Later, a little man called Johnny Marr came knocking at my door asking if I'd like to form a group. I decided to nickname him "Rubber Johnny" for amusement. The self-appointed critics often miss my humour.

"Fancy forming a group?" he asked. "Someone said you're always hanging around the discos, obviously desperate to be some sort of pop star."

"Will I have to skank? You know it's illegal not to be in a reggae band nowadays, or might as well be, thanks to the Queen."

"No, it's guitars. Got any songs?"

I showed him two ditties I had penned that morning - 'Shoot Disco Tex And The Sex-O-Lettes In A Barrel' and 'Hello, Little Asian Fellow'. They seemed to go over his guitary head.

"Well, er - yeah. Or something, anyway. Rehearsals are tomorrow afternoon. You in?"

"I don't think so, you silly, tedious little man," I said, with a frown like Myra Hindley's.

The next week, we were on Top Of The Pops. We had conquered the world and already I was bored.

FOUR: SUCCESS AND SEXUALITY

“The purpose of great writing is not to open one's heart but to open one's shirt” - Oscar Wilde

The years that followed saw The Smiths achieve smash hit after smash hit. There was 'Shenanigans In A Back Alley' (no. 17), 'Dennis Nilsen's Biscuit Barrel' (no. 17), 'The Excellence Of Me, The Tedium Of You' (no. 17), 'A Bangladeshi Trouser Faux Pas' (no, 17), 'Curtseying With Clarence' (no. 17) and 'Killing Kool And The Gang Is Not Murder' (no. 17).

Inevitably, as I became a permanent fixture in the living rooms of ordinary people, there was some speculation as to my sexuality. What was it? Where did I keep it? I can say now that the whole idea is obscene, as a devout vegetarian. I would not have sexual intercourse with a pig or a chicken. Why, then, should I wish to do so with a man or a woman, since human beings and animals are equal? It should be nothing, or all. Those people who have sex to each other but refuse to offer the same pleasure to a farm animal are guilty of the foulest hypocrisy, to my mind.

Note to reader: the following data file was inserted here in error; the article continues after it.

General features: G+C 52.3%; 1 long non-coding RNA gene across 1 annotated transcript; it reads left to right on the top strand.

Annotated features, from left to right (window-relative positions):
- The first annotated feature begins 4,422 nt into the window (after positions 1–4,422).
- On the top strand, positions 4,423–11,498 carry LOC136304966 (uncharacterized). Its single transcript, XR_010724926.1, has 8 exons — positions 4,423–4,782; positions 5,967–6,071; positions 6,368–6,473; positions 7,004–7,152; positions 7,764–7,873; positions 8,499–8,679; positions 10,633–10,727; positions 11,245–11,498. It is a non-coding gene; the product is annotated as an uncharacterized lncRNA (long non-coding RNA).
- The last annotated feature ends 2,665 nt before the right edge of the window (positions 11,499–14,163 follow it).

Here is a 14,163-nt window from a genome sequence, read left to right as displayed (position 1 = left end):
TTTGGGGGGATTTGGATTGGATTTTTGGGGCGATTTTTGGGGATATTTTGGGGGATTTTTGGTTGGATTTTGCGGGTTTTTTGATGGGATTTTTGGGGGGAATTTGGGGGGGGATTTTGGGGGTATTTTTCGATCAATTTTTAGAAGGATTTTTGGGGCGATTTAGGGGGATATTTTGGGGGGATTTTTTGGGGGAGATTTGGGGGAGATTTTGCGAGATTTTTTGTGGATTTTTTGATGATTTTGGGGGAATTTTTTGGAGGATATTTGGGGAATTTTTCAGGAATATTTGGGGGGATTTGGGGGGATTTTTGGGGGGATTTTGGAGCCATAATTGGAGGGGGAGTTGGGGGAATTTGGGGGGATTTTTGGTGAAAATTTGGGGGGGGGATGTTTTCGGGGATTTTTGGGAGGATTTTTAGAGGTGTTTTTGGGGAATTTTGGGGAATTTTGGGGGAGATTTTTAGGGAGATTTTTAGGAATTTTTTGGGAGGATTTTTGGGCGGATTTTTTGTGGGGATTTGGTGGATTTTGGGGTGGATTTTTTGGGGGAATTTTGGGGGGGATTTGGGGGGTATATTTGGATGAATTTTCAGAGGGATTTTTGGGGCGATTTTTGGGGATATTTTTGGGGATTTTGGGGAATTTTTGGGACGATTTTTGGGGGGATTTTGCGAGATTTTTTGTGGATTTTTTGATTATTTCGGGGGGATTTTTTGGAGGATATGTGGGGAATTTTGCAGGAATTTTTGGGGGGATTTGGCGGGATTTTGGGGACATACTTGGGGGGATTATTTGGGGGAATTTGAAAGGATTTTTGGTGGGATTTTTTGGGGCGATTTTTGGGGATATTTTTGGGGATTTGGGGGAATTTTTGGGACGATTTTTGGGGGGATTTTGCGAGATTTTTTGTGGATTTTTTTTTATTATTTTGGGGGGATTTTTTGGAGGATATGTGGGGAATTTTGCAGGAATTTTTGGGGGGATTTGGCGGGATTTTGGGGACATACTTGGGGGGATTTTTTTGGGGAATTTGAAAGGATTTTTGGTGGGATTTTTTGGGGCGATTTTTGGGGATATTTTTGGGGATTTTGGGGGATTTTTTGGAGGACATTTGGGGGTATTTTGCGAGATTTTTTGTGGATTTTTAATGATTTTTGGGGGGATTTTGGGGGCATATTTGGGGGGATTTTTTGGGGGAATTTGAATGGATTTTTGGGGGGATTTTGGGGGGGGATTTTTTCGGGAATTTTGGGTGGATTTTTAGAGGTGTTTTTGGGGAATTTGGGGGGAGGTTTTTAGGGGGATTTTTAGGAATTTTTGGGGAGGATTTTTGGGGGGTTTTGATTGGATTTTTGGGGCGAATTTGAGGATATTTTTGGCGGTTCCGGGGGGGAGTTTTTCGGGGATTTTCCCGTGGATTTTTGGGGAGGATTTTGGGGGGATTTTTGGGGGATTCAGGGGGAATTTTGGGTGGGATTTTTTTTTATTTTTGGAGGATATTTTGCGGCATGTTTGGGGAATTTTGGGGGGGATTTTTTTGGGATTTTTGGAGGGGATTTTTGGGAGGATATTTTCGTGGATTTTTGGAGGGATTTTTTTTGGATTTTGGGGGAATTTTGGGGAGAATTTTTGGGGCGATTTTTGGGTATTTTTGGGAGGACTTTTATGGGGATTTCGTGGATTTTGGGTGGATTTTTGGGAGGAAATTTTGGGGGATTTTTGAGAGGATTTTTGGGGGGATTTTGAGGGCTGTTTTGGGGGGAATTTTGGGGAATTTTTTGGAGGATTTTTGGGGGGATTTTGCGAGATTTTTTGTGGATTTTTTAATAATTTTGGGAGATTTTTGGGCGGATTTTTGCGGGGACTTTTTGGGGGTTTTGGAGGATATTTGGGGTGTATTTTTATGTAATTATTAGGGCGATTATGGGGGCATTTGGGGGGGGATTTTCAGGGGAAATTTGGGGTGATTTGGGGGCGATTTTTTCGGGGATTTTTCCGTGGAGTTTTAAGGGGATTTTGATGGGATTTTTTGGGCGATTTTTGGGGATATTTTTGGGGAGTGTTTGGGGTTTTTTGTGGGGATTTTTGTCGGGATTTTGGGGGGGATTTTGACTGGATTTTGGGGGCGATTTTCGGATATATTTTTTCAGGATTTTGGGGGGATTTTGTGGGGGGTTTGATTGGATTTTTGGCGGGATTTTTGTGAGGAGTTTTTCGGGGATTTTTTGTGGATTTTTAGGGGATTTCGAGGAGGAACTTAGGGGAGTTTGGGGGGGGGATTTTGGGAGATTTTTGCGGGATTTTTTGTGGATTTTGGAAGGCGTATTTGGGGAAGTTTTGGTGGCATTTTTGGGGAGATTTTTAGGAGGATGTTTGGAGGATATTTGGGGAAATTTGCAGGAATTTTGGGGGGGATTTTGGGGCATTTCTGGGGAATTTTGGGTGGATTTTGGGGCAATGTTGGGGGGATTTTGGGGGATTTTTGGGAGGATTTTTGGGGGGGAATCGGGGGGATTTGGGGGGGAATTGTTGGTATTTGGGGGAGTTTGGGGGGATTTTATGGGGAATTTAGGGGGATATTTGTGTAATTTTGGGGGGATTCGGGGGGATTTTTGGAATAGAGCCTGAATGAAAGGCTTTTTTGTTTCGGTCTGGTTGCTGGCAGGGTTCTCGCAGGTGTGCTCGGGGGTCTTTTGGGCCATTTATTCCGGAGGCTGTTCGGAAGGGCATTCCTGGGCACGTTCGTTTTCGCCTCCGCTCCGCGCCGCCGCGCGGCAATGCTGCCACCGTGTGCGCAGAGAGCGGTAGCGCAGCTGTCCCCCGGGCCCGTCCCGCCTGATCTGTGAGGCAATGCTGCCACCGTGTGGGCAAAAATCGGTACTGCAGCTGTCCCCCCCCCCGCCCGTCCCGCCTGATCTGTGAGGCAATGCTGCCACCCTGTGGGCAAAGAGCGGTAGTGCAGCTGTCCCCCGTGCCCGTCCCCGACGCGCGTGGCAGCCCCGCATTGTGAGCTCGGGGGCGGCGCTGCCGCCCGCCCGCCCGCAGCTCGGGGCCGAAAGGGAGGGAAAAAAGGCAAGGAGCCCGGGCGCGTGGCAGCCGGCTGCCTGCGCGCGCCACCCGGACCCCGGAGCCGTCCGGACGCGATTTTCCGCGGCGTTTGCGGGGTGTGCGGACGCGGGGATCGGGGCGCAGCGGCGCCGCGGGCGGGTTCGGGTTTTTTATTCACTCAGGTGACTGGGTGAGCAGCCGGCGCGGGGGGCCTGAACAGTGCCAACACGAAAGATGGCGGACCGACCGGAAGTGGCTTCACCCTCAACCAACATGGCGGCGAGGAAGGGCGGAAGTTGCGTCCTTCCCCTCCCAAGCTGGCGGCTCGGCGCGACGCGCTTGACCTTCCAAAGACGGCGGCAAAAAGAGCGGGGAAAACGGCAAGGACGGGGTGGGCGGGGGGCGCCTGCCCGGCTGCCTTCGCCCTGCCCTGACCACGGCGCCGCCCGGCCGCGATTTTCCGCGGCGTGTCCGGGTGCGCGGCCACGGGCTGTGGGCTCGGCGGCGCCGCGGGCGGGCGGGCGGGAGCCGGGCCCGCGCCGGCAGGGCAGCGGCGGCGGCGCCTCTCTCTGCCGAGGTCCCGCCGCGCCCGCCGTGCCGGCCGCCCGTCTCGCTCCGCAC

Much as I loathe the Monarchy and feel that “Her Majesty”'s throne should be converted to an electric chair with immediate effect and forthwith, there is one thing that gives me an uncontrollable erection and that is the Union Jack flag. As a teenager, such were the colours of my duvet cover. I remember my mother complaining about it as she fished it from the laundry basket and smelt it all over. “Have you been gluing model aeroplanes together again, Stephen? All this sticky mess, I'll need two cups of Persil.”

When supporting Madness in 1992 I'd intended the whole thing to be my grand “coming out” moment. Yes, I was in love with the British flag, be proud and get used to it, and we were going to get married and adopt babies, little brown ones perhaps. Instead, the hateful, so-called mass-media ignored the raging, tumescent bulge in my trouser area as I draped myself in that flag and thought I was making some sort of National Frontist statement. But I am no mindless, right wing patriot - unless it is “fascist” for a man to be sexually attracted to the flag of his country?

FIVE: LOS ANGELES AND DISILLUSION

“Ooh, 'eck” - Rita Tushingham, Clodagh's Cough Mixture, 1964

Hounded out of my own country as “deviant and truculent”, I went to the only place a man can go who despises the fake and the shallow, the garish, a place where a man can dream of Golden Syrup for tea, mother in the kitchen rotating undershorts in the mangler and the sounds of the Rex Humphries Serenaders on the radiogram on a Sunday afternoon mingling with the tap-tap of raindrops on the window pane – Los Angeles.

Returning for a brief visit, I saw at a glance what had become of England for want of my influence. I decided to check if the New Musical Express was still being published, and wrote a letter to the editor of the letters column.

“Dear Sir, Madam, Miss or “Ms”, or Miscellaneous,” I wrote. “On visiting England recently, I was disappointed to find that everything was in colour. This is a terrible mistake. I have nothing against colour – some of my best friends are in colour, including the little lady who does for me of a Tuesday and a Thursday though she doesn't always do behind the settee if the truth be known. I do feel though, it would be better if everything was in black and white, the way it was in my childhood, when England was England, Vivian Nicholson was spend, spend, spending, the Kray Twins only killed their own and packets of crisps came with a bag of salt in a sash rather than all this chicken korma flavour nonsense you read about. I blame the Queen, Margaret Thatcher and The dreadful Pointer Sisters. What are you going to do about? Nothing, I suppose. I hate you all. Your humble and truculent servant, Stephen Patrick Morrissey."

The letter was printed under the headline, “A 13 Year Old Idiot Writes”. And so the wheel, which brings us back to ourselves, like the one of the pushbike of the Hovis boy, had come full circle.